Weight loss in Alzheimer's disease, vascular dementia and dementia with Lewy bodies: Impact on mortality and hospitalization by dementia subtype.

Soysal P., Tan S. G., Rogowska M., Jawad S., Smith L., Veronese N., ...More

International journal of geriatric psychiatry, vol.37, 2022 (SCI-Expanded) identifier identifier identifier

  • Publication Type: Article / Article
  • Volume: 37
  • Publication Date: 2022
  • Doi Number: 10.1002/gps.5659
  • Journal Name: International journal of geriatric psychiatry
  • Journal Indexes: Science Citation Index Expanded (SCI-EXPANDED), Social Sciences Citation Index (SSCI), Scopus, Academic Search Premier, PASCAL, Abstracts in Social Gerontology, AgeLine, BIOSIS, CINAHL, EMBASE, MEDLINE, Psycinfo, Public Affairs Index
  • Keywords: Alzheimer's disease, dementia, hospitalization, Lewy bodies, mortality, weight loss, INCIDENT DEMENTIA, RISK-FACTORS, BODY-WEIGHT, NUTRITION, SEVERITY, PEOPLE, WOMEN
  • Bezmialem Vakıf University Affiliated: Yes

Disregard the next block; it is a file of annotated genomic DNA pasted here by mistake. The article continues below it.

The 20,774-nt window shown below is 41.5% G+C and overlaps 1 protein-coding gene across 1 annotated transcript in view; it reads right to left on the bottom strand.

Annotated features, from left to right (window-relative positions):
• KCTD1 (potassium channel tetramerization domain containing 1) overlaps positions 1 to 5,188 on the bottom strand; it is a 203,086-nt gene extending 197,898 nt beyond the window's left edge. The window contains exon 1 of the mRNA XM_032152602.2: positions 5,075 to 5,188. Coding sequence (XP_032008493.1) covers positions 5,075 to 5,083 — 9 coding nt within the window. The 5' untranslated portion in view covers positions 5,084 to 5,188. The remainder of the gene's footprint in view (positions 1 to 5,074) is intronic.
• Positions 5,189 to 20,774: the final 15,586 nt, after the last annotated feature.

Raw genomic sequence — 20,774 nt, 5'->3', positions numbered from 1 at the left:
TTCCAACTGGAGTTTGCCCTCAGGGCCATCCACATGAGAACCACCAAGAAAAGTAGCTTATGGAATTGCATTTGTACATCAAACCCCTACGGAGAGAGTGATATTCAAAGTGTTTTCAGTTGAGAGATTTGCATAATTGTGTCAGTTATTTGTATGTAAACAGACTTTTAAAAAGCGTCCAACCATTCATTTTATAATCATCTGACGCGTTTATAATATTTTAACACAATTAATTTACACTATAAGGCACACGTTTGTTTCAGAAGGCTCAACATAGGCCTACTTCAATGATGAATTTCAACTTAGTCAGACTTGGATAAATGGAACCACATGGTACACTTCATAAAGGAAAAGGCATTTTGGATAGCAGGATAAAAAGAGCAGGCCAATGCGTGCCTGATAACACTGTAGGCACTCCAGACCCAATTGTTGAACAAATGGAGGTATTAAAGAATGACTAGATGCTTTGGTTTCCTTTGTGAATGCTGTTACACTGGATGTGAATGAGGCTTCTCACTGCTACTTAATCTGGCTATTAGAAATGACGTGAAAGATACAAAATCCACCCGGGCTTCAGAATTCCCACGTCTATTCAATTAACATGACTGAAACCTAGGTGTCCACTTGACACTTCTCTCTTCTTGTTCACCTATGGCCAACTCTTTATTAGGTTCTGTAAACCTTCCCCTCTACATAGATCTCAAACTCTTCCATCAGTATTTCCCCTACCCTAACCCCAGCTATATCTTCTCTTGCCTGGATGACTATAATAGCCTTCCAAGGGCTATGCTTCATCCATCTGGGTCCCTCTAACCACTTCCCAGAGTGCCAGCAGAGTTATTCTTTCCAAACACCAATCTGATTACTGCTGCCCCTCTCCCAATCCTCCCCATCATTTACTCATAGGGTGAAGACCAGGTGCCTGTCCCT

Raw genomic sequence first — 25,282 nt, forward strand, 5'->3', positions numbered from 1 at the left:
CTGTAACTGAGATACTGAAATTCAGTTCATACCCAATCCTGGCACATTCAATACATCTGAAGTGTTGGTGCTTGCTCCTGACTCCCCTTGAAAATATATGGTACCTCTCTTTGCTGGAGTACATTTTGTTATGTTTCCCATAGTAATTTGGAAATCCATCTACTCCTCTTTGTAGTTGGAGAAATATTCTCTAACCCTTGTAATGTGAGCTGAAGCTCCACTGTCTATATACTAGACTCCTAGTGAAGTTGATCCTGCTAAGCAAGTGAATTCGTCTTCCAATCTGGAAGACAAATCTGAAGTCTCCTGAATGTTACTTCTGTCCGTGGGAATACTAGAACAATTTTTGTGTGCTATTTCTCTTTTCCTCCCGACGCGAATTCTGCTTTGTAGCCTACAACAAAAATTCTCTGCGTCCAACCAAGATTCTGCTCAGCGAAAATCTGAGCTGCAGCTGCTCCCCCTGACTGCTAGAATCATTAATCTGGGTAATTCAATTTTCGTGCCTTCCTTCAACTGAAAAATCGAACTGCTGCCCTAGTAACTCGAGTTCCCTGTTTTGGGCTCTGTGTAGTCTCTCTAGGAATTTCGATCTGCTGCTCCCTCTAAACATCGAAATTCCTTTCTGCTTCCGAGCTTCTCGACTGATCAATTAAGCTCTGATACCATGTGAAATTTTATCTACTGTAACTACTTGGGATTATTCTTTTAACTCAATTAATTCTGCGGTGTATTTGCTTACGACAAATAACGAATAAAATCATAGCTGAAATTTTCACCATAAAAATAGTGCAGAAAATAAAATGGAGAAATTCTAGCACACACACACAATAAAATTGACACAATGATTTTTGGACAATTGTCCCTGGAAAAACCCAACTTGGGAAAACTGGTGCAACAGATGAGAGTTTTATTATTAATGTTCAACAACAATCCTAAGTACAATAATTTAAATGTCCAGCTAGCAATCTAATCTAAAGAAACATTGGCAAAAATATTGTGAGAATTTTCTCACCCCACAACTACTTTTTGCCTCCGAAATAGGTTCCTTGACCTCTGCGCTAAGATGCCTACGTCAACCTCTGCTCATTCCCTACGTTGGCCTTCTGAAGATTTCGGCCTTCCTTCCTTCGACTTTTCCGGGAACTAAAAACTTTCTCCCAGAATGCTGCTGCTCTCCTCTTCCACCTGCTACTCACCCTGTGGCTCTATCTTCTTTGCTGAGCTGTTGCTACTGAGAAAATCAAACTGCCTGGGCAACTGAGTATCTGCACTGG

Objectives Loss of weight is associated with cognitive decline as well as several adverse outcomes in dementia. The aim of this study was to assess whether weight loss is associated with mortality and hospitalization in dementia subtypes. Methods A cohort of 11,607 patients with dementia in Alzheimer's disease (AD), vascular dementia (VD), or dementia with Lewy bodies (DLB) was assembled from a large dementia care health records database in Southeast London. A natural language processing algorithm was developed to established whether loss of weight was recorded around the time of dementia diagnosis. Cox proportional hazard models were applied to examine the associations of reported weight loss with mortality and emergency hospitalization. Results Weight loss around the time of dementia was recorded in 25.5% of the whole sample and was most common in patients with DLB. A weight loss-related increased risk for mortality was detected after adjustment for confounders (Hazard ratio (HR):1.07; 95% confidence interval (CI):1.02-1.15) and in patients with AD (HR: 1.11; 95% CI: 1.04-1.20), but not in DLB and VD. Weight loss was associated with a significantly increased emergency hospitalization risk (HR: 1.14; 95% CI: 1.08-1.20) and in all three subtypes. Conclusions While there were associations with increased hospitalization risk for all three subtype diagnoses, weight loss was only associated with increased mortality in AD. Weight loss should be considered as an accompanying symptom in dementia and interventions should be considered to ameliorate risk of adverse outcomes.